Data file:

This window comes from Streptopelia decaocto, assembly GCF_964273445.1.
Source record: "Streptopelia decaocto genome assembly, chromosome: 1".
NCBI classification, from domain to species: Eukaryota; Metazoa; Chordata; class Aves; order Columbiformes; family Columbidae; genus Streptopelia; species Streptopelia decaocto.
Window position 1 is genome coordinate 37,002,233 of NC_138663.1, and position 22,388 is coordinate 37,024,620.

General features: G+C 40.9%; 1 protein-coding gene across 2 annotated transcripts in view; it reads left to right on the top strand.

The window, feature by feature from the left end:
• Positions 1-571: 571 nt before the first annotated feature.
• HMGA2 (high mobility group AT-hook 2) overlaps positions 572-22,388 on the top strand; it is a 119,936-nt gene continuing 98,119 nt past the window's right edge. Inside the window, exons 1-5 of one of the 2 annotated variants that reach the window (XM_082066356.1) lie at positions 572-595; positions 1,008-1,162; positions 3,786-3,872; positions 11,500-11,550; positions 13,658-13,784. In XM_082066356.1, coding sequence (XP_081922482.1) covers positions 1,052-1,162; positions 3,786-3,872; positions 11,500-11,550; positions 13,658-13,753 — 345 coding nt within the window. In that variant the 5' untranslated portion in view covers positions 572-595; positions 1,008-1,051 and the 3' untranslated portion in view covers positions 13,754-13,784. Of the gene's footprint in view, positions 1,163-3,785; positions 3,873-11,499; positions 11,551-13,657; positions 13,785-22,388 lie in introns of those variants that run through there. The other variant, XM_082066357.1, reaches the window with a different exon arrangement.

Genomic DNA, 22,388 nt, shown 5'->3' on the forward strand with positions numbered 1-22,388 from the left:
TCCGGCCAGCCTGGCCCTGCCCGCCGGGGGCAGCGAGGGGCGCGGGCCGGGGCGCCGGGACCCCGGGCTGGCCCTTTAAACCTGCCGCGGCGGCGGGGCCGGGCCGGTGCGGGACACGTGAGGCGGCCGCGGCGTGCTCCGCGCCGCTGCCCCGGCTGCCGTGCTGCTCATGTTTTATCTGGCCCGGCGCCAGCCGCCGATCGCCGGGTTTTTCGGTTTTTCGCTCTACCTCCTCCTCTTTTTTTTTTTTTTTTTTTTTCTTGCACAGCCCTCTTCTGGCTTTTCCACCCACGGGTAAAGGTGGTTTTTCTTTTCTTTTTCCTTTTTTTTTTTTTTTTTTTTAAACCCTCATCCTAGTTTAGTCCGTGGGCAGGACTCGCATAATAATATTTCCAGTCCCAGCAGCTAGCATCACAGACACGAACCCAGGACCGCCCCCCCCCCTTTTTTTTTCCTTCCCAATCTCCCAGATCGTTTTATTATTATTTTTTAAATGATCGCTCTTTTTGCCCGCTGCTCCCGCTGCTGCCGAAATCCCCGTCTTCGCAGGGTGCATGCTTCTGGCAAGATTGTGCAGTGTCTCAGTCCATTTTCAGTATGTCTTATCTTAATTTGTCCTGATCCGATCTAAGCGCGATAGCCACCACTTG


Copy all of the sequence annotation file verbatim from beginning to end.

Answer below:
This window comes from Streptopelia decaocto, assembly GCF_964273445.1.
Source record: "Streptopelia decaocto genome assembly, chromosome: 1".
NCBI classification, from domain to species: Eukaryota; Metazoa; Chordata; class Aves; order Columbiformes; family Columbidae; genus Streptopelia; species Streptopelia decaocto.
Window position 1 is genome coordinate 37,002,233 of NC_138663.1, and position 22,388 is coordinate 37,024,620.

General features: G+C 40.9%; 1 protein-coding gene across 2 annotated transcripts in view; it reads left to right on the top strand.

The window, feature by feature from the left end:
• Positions 1-571: 571 nt before the first annotated feature.
• HMGA2 (high mobility group AT-hook 2) overlaps positions 572-22,388 on the top strand; it is a 119,936-nt gene continuing 98,119 nt past the window's right edge. Inside the window, exons 1-5 of one of the 2 annotated variants that reach the window (XM_082066356.1) lie at positions 572-595; positions 1,008-1,162; positions 3,786-3,872; positions 11,500-11,550; positions 13,658-13,784. In XM_082066356.1, coding sequence (XP_081922482.1) covers positions 1,052-1,162; positions 3,786-3,872; positions 11,500-11,550; positions 13,658-13,753 — 345 coding nt within the window. In that variant the 5' untranslated portion in view covers positions 572-595; positions 1,008-1,051 and the 3' untranslated portion in view covers positions 13,754-13,784. Of the gene's footprint in view, positions 1,163-3,785; positions 3,873-11,499; positions 11,551-13,657; positions 13,785-22,388 lie in introns of those variants that run through there. The other variant, XM_082066357.1, reaches the window with a different exon arrangement.

Genomic DNA, 22,388 nt, shown 5'->3' on the forward strand with positions numbered 1-22,388 from the left:
TCCGGCCAGCCTGGCCCTGCCCGCCGGGGGCAGCGAGGGGCGCGGGCCGGGGCGCCGGGACCCCGGGCTGGCCCTTTAAACCTGCCGCGGCGGCGGGGCCGGGCCGGTGCGGGACACGTGAGGCGGCCGCGGCGTGCTCCGCGCCGCTGCCCCGGCTGCCGTGCTGCTCATGTTTTATCTGGCCCGGCGCCAGCCGCCGATCGCCGGGTTTTTCGGTTTTTCGCTCTACCTCCTCCTCTTTTTTTTTTTTTTTTTTTTTCTTGCACAGCCCTCTTCTGGCTTTTCCACCCACGGGTAAAGGTGGTTTTTCTTTTCTTTTTCCTTTTTTTTTTTTTTTTTTTTAAACCCTCATCCTAGTTTAGTCCGTGGGCAGGACTCGCATAATAATATTTCCAGTCCCAGCAGCTAGCATCACAGACACGAACCCAGGACCGCCCCCCCCCCTTTTTTTTTCCTTCCCAATCTCCCAGATCGTTTTATTATTATTTTTTAAATGATCGCTCTTTTTGCCCGCTGCTCCCGCTGCTGCCGAAATCCCCGTCTTCGCAGGGTGCATGCTTCTGGCAAGATTGTGCAGTGTCTCAGTCCATTTTCAGTATGTCTTATCTTAATTTGTCCTGATCCGATCTAAGCGCGATAGCCACCACTTG